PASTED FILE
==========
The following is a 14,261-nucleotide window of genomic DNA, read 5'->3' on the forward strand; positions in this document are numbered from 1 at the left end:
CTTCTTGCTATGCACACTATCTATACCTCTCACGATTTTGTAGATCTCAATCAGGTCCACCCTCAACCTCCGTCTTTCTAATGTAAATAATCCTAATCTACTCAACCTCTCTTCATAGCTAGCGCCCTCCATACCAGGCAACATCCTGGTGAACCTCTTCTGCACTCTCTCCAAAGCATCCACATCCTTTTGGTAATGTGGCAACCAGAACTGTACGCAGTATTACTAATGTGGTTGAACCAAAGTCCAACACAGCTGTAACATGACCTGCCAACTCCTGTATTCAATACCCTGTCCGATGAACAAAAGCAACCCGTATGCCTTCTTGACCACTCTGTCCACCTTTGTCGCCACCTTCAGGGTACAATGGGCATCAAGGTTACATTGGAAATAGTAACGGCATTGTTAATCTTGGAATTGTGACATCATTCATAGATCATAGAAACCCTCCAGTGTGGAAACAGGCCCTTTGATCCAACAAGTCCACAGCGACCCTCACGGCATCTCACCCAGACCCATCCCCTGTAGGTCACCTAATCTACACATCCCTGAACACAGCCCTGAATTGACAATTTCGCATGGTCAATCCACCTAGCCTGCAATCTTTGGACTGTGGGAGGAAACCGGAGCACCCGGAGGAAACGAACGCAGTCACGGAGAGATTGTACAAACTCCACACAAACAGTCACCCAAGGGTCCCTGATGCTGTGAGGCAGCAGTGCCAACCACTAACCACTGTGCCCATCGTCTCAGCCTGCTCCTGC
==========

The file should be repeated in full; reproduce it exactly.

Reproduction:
The following is a 14,261-nucleotide window of genomic DNA, read 5'->3' on the forward strand; positions in this document are numbered from 1 at the left end:
CTTCTTGCTATGCACACTATCTATACCTCTCACGATTTTGTAGATCTCAATCAGGTCCACCCTCAACCTCCGTCTTTCTAATGTAAATAATCCTAATCTACTCAACCTCTCTTCATAGCTAGCGCCCTCCATACCAGGCAACATCCTGGTGAACCTCTTCTGCACTCTCTCCAAAGCATCCACATCCTTTTGGTAATGTGGCAACCAGAACTGTACGCAGTATTACTAATGTGGTTGAACCAAAGTCCAACACAGCTGTAACATGACCTGCCAACTCCTGTATTCAATACCCTGTCCGATGAACAAAAGCAACCCGTATGCCTTCTTGACCACTCTGTCCACCTTTGTCGCCACCTTCAGGGTACAATGGGCATCAAGGTTACATTGGAAATAGTAACGGCATTGTTAATCTTGGAATTGTGACATCATTCATAGATCATAGAAACCCTCCAGTGTGGAAACAGGCCCTTTGATCCAACAAGTCCACAGCGACCCTCACGGCATCTCACCCAGACCCATCCCCTGTAGGTCACCTAATCTACACATCCCTGAACACAGCCCTGAATTGACAATTTCGCATGGTCAATCCACCTAGCCTGCAATCTTTGGACTGTGGGAGGAAACCGGAGCACCCGGAGGAAACGAACGCAGTCACGGAGAGATTGTACAAACTCCACACAAACAGTCACCCAAGGGTCCCTGATGCTGTGAGGCAGCAGTGCCAACCACTAACCACTGTGCCCATCGTCTCAGCCTGCTCCTGC